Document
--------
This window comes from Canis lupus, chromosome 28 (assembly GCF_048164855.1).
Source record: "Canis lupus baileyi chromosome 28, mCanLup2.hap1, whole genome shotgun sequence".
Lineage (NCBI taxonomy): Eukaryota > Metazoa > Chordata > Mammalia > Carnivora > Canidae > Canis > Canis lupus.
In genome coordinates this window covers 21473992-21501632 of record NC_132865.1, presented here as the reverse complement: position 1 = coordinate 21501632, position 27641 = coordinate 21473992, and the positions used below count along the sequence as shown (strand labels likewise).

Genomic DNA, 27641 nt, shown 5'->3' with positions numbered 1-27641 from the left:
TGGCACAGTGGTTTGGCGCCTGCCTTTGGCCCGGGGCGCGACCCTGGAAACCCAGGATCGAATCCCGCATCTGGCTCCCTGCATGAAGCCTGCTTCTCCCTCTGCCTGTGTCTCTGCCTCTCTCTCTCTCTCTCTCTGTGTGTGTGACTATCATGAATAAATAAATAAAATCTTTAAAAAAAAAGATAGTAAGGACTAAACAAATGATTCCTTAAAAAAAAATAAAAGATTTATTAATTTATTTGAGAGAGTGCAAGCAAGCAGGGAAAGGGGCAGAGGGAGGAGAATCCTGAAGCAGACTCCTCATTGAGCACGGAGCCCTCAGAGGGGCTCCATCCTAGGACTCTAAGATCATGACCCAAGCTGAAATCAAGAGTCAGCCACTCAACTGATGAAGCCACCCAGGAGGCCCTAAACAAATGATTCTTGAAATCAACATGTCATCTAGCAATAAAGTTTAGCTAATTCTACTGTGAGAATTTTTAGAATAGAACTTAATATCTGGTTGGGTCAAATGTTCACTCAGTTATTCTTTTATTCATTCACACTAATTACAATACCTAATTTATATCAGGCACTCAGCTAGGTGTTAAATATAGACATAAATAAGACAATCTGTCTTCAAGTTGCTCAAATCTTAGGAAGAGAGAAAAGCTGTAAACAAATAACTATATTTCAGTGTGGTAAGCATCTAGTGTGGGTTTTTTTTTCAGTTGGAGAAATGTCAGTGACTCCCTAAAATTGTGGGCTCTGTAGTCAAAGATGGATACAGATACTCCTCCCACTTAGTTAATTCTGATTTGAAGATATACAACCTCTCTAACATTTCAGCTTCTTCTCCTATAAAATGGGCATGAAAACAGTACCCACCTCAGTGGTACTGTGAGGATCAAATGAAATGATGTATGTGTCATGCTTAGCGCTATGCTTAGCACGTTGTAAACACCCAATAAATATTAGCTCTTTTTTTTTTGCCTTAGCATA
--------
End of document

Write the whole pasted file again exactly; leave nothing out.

This window comes from Canis lupus, chromosome 28 (assembly GCF_048164855.1).
Source record: "Canis lupus baileyi chromosome 28, mCanLup2.hap1, whole genome shotgun sequence".
Lineage (NCBI taxonomy): Eukaryota > Metazoa > Chordata > Mammalia > Carnivora > Canidae > Canis > Canis lupus.
In genome coordinates this window covers 21473992-21501632 of record NC_132865.1, presented here as the reverse complement: position 1 = coordinate 21501632, position 27641 = coordinate 21473992, and the positions used below count along the sequence as shown (strand labels likewise).

Genomic DNA, 27641 nt, shown 5'->3' with positions numbered 1-27641 from the left:
TGGCACAGTGGTTTGGCGCCTGCCTTTGGCCCGGGGCGCGACCCTGGAAACCCAGGATCGAATCCCGCATCTGGCTCCCTGCATGAAGCCTGCTTCTCCCTCTGCCTGTGTCTCTGCCTCTCTCTCTCTCTCTCTCTGTGTGTGTGACTATCATGAATAAATAAATAAAATCTTTAAAAAAAAAGATAGTAAGGACTAAACAAATGATTCCTTAAAAAAAAATAAAAGATTTATTAATTTATTTGAGAGAGTGCAAGCAAGCAGGGAAAGGGGCAGAGGGAGGAGAATCCTGAAGCAGACTCCTCATTGAGCACGGAGCCCTCAGAGGGGCTCCATCCTAGGACTCTAAGATCATGACCCAAGCTGAAATCAAGAGTCAGCCACTCAACTGATGAAGCCACCCAGGAGGCCCTAAACAAATGATTCTTGAAATCAACATGTCATCTAGCAATAAAGTTTAGCTAATTCTACTGTGAGAATTTTTAGAATAGAACTTAATATCTGGTTGGGTCAAATGTTCACTCAGTTATTCTTTTATTCATTCACACTAATTACAATACCTAATTTATATCAGGCACTCAGCTAGGTGTTAAATATAGACATAAATAAGACAATCTGTCTTCAAGTTGCTCAAATCTTAGGAAGAGAGAAAAGCTGTAAACAAATAACTATATTTCAGTGTGGTAAGCATCTAGTGTGGGTTTTTTTTTCAGTTGGAGAAATGTCAGTGACTCCCTAAAATTGTGGGCTCTGTAGTCAAAGATGGATACAGATACTCCTCCCACTTAGTTAATTCTGATTTGAAGATATACAACCTCTCTAACATTTCAGCTTCTTCTCCTATAAAATGGGCATGAAAACAGTACCCACCTCAGTGGTACTGTGAGGATCAAATGAAATGATGTATGTGTCATGCTTAGCGCTATGCTTAGCACGTTGTAAACACCCAATAAATATTAGCTCTTTTTTTTTTGCCTTAGCATA